The upside for Donald Trump in saying he won’t show up at Thursday’s Fox News debate here in Des Moines is that he is once again dominating the political conversation.
The downside is that some people think he’s ducking tough questioning and a final chance to face off against his competitors four days before the crucial caucuses.
The upside for Fox News in standing up to Trump by refusing to remove Megyn Kelly as a debate moderator is that it is defending the journalistic principle that politicians can’t dictate who gets to question them.
The downside is that the audience for the Iowa debate may shrink substantially, costing the network a huge sum in lost advertising.
And beyond all the finger-pointing, it will be a shame if Iowa voters don’t get to see the Republican front-runner in a long-planned debate against Ted Cruz and other rivals as they make up their minds.
In listening to Trump’s comments on the confrontation, it seemed to me that his dramatic vow to pull out is about far more than Megyn Kelly, or provocative responses issued by Fox News. Trump says there have already been six GOP debates. Trump says he shouldn’t have to stand on the same stage with people who are at zero percent (technically untrue, but the debate does include candidates whose standing in the low single digits is dwarfed by The Donald).
Perhaps Trump believes he has overtaken Cruz in Iowa and doesn’t want to do anything to blunt his momentum in this final stretch—in other words, sitting on his lead. As Cruz himself says, if Trump wins Iowa, he is extremely likely to win New Hampshire, where he has a 20-point lead, and then may be, in the senator’s word, “unstoppable.”
If so, Trump had to weigh the risk of doing combat in a high-profile debate against the risk of negative fallout if he withdrew. We’re already seeing Cruz, Jeb Bush and others assailing him for bailing on the event.
It’s silly to say that Trump is afraid to debate. He’s done very well at these televised spectacles, has gotten better at the craft, and won the Fox Business debate in Charleston hands down. So this is pure calculation on his part.
Trump is very shrewd about the media, so he had to know that making an issue of Kelly’s participation—he has been attacking her on and off since the August debate where she asked about the insulting way he has described some women—would not succeed. That is, there was no way that Fox or any other news organization would cave in and bench one of its top stars as a moderator.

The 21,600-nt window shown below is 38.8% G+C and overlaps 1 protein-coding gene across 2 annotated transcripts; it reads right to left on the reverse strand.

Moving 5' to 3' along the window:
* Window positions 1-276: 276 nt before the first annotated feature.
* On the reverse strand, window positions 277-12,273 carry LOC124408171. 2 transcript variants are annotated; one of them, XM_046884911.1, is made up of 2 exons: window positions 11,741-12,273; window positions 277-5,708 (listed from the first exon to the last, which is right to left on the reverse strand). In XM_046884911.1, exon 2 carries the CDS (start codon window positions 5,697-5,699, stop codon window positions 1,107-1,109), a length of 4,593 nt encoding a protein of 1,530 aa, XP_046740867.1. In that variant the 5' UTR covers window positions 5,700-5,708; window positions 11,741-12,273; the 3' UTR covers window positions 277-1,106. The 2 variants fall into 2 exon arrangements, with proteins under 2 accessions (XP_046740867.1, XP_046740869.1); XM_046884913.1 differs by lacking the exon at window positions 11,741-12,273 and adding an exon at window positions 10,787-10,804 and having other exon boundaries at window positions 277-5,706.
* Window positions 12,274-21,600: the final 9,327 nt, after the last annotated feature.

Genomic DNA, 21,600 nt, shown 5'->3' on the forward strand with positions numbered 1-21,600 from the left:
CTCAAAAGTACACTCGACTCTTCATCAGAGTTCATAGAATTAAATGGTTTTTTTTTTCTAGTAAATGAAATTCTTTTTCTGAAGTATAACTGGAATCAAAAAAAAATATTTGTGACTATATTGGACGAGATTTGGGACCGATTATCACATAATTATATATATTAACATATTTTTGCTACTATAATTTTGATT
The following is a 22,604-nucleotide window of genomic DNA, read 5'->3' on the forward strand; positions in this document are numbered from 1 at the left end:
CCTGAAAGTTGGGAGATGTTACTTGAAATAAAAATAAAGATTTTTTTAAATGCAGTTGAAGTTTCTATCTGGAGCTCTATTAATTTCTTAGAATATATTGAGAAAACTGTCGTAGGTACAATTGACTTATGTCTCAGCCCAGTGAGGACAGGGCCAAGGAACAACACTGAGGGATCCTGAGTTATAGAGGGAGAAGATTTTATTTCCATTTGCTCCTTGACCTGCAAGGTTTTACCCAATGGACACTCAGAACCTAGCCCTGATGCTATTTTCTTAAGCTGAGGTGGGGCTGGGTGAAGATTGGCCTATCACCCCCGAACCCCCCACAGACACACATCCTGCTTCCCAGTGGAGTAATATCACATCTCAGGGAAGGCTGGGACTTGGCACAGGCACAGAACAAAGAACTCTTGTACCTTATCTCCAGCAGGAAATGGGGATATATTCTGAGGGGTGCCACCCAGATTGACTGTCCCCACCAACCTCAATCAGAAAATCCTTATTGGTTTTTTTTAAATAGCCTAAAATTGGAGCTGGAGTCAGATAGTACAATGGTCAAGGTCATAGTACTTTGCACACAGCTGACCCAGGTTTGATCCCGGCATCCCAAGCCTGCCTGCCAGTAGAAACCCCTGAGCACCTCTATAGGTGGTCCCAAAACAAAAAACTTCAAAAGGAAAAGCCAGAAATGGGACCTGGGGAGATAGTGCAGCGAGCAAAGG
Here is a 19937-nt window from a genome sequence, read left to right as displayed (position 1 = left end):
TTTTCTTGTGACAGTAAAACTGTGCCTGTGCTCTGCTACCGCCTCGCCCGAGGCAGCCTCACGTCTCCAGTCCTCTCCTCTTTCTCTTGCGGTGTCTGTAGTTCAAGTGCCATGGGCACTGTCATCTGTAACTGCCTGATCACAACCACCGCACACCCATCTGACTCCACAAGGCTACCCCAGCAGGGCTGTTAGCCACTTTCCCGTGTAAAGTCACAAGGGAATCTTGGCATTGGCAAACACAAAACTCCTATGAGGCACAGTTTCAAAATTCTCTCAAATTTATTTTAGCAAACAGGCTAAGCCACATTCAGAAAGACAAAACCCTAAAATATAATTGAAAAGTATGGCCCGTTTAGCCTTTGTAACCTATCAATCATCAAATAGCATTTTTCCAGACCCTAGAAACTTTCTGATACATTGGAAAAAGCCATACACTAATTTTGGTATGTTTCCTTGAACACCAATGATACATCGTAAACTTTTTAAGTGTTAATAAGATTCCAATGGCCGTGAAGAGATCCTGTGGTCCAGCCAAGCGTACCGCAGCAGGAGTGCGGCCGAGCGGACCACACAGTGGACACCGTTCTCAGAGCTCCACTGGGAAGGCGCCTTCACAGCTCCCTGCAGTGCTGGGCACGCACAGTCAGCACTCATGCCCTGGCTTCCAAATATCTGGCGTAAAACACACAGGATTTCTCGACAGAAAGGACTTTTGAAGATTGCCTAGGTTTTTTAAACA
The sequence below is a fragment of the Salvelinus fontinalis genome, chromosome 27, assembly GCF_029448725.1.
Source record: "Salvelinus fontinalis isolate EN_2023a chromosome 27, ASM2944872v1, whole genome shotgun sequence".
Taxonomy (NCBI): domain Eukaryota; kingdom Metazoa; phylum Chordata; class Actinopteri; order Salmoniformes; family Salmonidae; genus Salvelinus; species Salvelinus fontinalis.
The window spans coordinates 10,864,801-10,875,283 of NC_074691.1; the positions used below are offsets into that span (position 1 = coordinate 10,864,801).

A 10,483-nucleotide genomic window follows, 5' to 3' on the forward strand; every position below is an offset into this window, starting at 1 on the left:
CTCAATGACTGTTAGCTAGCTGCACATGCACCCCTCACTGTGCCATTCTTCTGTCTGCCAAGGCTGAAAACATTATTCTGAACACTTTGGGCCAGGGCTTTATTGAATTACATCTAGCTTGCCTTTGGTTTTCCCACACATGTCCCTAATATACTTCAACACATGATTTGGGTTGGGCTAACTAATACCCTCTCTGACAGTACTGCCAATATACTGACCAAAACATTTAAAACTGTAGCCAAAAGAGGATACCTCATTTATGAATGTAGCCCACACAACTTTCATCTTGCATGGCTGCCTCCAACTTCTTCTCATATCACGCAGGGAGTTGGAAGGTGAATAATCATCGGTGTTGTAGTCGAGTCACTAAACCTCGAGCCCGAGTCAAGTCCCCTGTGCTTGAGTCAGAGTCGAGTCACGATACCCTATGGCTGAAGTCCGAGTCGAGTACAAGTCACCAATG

When I interviewed him in Las Vegas last week, Trump told me he believed Megyn should withdraw as a moderator. But he didn’t seem particularly upset about the situation. I figured he was, in time-honored fashion, working the refs. And he had previously threatened not to attend a CNN debate unless the network gave $5 million to veterans’ charities, but showed up anyway.
Trump has launched brief boycotts against Fox before, hitting back against harsh criticism from some of its most prominent conservative commentators, including Charles Krauthammer, George Will, Steve Hayes, Jonah Goldberg and Rich Lowry, whose National Review has attacked the billionaire as a disaster for the conservative movement. Yet most of the time he has continued to do interviews with Bill O’Reilly, Sean Hannity, Greta Van Susteren, “Fox & Friends,” Chris Wallace and Bret Baier (the other moderators of that first GOP debate) and me.
His non-participation in Iowa would cede the stage to Cruz, Marco Rubio, Jeb Bush, Chris Christie, John Kasich, Ben Carson and Rand Paul, and probably leave Cruz as the top target. But such a debate would command much less public attention, especially if Trump is holding a competing event to raise money for wounded warriors.
With this last-minute move, Trump is again dominating the news coverage, and that has been a key part of his success as a businessman and television star making his first bid for elective office. He must believe it adds to his aura of strength to be taking on the most popular cable news network in this down-to-the-deadline drama.
But it also means that he has shifted the public argument from why he should or shouldn’t be president to why he’s avoiding a final showdown with his opponents before the people of Iowa vote. And that may be the biggest gamble in the most unorthodox presidential campaign in modern history.